In a previous communication1 I proposed a precipitation reaction for syphilis in which strongly reacting serums showed precipitation within several minutes and weak ones at the end of three hours' incubation in the water bath. In this article I shall record further observations regarding: (1) the preparation of antigen; (2) the dilution of antigen for the tests; (3) the preparation of serum for the tests; (4) the optimum quantities of serum and antigen to be used in the tests; (5) the temperature and time of incubation, and (6) the reading of results.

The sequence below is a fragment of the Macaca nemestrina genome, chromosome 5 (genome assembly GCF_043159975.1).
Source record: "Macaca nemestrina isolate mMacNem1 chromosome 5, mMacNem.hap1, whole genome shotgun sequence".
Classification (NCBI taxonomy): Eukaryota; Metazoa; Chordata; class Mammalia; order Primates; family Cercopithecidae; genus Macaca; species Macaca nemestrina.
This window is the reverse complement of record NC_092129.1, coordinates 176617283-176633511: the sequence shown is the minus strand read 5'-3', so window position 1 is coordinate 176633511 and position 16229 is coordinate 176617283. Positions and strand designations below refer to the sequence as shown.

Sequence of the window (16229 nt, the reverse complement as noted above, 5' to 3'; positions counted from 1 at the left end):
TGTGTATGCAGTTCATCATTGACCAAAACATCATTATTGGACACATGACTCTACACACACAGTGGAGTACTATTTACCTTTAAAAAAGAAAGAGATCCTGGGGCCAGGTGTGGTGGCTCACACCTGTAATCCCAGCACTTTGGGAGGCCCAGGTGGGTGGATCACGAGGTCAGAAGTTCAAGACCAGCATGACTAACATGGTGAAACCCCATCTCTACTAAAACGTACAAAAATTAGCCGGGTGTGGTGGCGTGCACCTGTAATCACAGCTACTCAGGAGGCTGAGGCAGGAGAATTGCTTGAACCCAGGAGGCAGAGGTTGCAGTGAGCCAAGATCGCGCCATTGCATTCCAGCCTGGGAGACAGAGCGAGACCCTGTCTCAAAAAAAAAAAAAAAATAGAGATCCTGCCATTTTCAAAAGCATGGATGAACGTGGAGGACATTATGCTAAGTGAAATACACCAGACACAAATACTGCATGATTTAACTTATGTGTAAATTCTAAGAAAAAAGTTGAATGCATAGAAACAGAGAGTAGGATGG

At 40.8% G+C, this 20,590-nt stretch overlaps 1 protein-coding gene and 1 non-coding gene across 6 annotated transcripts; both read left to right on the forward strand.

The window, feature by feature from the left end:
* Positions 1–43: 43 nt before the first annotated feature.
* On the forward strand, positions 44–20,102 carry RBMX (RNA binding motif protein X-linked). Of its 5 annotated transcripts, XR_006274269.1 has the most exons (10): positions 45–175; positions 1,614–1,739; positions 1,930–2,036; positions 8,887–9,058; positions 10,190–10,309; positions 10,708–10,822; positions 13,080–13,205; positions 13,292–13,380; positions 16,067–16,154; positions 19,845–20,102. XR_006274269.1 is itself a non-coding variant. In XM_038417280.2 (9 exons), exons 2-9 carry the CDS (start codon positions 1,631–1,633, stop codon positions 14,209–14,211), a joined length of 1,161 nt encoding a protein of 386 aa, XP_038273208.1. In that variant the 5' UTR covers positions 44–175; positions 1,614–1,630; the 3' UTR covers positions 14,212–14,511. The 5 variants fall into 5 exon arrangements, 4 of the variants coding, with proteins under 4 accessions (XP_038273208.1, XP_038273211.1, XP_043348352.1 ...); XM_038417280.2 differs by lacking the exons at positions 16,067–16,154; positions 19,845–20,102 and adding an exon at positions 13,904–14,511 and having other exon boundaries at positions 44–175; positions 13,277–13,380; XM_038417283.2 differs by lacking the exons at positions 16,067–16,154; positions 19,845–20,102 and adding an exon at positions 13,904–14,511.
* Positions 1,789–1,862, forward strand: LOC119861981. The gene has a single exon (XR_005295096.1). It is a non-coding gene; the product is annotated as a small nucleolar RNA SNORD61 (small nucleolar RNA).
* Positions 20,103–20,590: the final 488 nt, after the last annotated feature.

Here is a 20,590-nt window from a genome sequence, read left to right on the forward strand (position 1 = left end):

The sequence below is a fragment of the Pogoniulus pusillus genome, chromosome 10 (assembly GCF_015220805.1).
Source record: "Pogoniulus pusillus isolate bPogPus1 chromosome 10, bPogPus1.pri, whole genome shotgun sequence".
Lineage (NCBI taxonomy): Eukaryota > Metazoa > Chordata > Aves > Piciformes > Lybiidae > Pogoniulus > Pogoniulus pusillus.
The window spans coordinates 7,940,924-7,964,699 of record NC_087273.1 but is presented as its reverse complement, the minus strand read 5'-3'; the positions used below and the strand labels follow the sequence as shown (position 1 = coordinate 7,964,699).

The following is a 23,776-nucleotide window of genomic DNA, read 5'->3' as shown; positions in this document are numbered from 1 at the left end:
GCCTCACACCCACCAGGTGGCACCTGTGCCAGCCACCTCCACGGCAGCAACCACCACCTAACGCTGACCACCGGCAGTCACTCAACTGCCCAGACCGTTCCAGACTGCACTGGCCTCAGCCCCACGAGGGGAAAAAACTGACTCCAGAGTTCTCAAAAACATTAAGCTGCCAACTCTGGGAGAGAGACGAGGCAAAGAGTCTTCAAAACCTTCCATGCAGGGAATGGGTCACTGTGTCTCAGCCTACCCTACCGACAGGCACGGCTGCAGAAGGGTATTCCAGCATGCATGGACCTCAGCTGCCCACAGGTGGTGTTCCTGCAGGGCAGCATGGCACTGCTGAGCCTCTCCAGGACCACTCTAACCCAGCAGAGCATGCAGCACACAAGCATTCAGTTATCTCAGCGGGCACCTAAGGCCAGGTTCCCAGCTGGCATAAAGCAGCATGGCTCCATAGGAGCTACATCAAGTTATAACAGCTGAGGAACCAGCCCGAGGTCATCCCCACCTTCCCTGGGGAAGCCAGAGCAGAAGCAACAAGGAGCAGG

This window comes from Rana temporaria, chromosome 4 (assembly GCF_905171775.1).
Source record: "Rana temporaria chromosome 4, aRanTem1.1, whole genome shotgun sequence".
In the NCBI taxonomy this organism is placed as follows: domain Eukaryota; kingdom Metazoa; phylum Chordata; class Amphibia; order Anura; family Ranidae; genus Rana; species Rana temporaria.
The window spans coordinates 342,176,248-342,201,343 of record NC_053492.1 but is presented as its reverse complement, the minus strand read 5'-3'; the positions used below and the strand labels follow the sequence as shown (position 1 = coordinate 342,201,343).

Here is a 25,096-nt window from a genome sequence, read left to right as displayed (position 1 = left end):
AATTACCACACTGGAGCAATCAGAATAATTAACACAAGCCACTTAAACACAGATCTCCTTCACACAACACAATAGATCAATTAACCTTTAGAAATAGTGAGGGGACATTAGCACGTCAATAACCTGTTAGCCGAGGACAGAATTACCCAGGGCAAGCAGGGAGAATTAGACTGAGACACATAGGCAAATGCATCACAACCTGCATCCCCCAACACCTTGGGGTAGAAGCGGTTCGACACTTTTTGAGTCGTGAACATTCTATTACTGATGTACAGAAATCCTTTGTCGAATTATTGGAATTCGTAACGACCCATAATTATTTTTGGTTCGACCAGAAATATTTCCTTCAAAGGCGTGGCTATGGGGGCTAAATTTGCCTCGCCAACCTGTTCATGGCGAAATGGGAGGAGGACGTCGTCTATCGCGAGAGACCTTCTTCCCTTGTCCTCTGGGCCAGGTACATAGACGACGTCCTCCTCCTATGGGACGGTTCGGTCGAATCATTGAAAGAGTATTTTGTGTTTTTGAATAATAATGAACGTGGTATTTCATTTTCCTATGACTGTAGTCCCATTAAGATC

THE PREPARATION OF ANTIGEN
The antigen is prepared essentially as outlined in the previous paper. A weighed amount of finely ground and dried heart muscle2 is extracted with several liberal quantities of ether until the supernatant ether is free from coloring matter. The ether is filtered off after each extraction and discarded. The heart muscle is